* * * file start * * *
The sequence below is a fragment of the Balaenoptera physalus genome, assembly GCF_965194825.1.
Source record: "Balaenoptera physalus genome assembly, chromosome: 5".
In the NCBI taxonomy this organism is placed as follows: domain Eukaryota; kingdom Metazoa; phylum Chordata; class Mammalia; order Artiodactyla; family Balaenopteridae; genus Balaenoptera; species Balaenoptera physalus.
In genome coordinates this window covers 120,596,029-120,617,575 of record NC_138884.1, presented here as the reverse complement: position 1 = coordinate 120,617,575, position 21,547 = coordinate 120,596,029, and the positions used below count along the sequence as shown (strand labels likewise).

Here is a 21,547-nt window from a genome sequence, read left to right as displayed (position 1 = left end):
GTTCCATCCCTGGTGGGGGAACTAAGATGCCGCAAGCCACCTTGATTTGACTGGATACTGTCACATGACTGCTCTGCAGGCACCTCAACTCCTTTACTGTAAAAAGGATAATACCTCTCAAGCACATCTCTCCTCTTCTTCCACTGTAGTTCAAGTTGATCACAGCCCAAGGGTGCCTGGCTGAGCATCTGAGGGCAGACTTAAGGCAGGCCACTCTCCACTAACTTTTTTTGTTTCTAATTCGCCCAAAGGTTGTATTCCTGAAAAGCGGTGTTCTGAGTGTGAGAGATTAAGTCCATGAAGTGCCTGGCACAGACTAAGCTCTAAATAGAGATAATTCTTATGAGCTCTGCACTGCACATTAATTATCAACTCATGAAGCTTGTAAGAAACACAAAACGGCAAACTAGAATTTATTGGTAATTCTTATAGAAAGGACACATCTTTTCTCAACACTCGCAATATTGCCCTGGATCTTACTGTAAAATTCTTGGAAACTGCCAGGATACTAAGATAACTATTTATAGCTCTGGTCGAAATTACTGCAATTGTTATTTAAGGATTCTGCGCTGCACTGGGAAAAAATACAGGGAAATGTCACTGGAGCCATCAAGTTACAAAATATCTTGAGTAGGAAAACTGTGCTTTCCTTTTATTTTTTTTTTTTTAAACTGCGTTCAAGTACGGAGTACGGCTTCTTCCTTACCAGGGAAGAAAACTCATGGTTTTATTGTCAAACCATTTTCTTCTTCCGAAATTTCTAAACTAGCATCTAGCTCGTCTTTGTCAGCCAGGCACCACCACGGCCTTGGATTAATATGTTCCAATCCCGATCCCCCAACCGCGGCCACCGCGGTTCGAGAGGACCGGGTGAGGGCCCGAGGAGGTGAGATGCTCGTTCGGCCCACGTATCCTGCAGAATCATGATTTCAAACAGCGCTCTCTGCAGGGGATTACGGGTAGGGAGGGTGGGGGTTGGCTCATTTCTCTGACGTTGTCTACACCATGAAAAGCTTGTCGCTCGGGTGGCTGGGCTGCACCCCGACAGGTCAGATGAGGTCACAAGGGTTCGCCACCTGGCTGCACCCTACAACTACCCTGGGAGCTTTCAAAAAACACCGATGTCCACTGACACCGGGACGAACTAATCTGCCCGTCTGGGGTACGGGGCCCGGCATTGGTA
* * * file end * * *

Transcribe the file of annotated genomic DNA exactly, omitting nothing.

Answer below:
The sequence below is a fragment of the Balaenoptera physalus genome, assembly GCF_965194825.1.
Source record: "Balaenoptera physalus genome assembly, chromosome: 5".
In the NCBI taxonomy this organism is placed as follows: domain Eukaryota; kingdom Metazoa; phylum Chordata; class Mammalia; order Artiodactyla; family Balaenopteridae; genus Balaenoptera; species Balaenoptera physalus.
In genome coordinates this window covers 120,596,029-120,617,575 of record NC_138884.1, presented here as the reverse complement: position 1 = coordinate 120,617,575, position 21,547 = coordinate 120,596,029, and the positions used below count along the sequence as shown (strand labels likewise).

Here is a 21,547-nt window from a genome sequence, read left to right as displayed (position 1 = left end):
GTTCCATCCCTGGTGGGGGAACTAAGATGCCGCAAGCCACCTTGATTTGACTGGATACTGTCACATGACTGCTCTGCAGGCACCTCAACTCCTTTACTGTAAAAAGGATAATACCTCTCAAGCACATCTCTCCTCTTCTTCCACTGTAGTTCAAGTTGATCACAGCCCAAGGGTGCCTGGCTGAGCATCTGAGGGCAGACTTAAGGCAGGCCACTCTCCACTAACTTTTTTTGTTTCTAATTCGCCCAAAGGTTGTATTCCTGAAAAGCGGTGTTCTGAGTGTGAGAGATTAAGTCCATGAAGTGCCTGGCACAGACTAAGCTCTAAATAGAGATAATTCTTATGAGCTCTGCACTGCACATTAATTATCAACTCATGAAGCTTGTAAGAAACACAAAACGGCAAACTAGAATTTATTGGTAATTCTTATAGAAAGGACACATCTTTTCTCAACACTCGCAATATTGCCCTGGATCTTACTGTAAAATTCTTGGAAACTGCCAGGATACTAAGATAACTATTTATAGCTCTGGTCGAAATTACTGCAATTGTTATTTAAGGATTCTGCGCTGCACTGGGAAAAAATACAGGGAAATGTCACTGGAGCCATCAAGTTACAAAATATCTTGAGTAGGAAAACTGTGCTTTCCTTTTATTTTTTTTTTTTTAAACTGCGTTCAAGTACGGAGTACGGCTTCTTCCTTACCAGGGAAGAAAACTCATGGTTTTATTGTCAAACCATTTTCTTCTTCCGAAATTTCTAAACTAGCATCTAGCTCGTCTTTGTCAGCCAGGCACCACCACGGCCTTGGATTAATATGTTCCAATCCCGATCCCCCAACCGCGGCCACCGCGGTTCGAGAGGACCGGGTGAGGGCCCGAGGAGGTGAGATGCTCGTTCGGCCCACGTATCCTGCAGAATCATGATTTCAAACAGCGCTCTCTGCAGGGGATTACGGGTAGGGAGGGTGGGGGTTGGCTCATTTCTCTGACGTTGTCTACACCATGAAAAGCTTGTCGCTCGGGTGGCTGGGCTGCACCCCGACAGGTCAGATGAGGTCACAAGGGTTCGCCACCTGGCTGCACCCTACAACTACCCTGGGAGCTTTCAAAAAACACCGATGTCCACTGACACCGGGACGAACTAATCTGCCCGTCTGGGGTACGGGGCCCGGCATTGGTA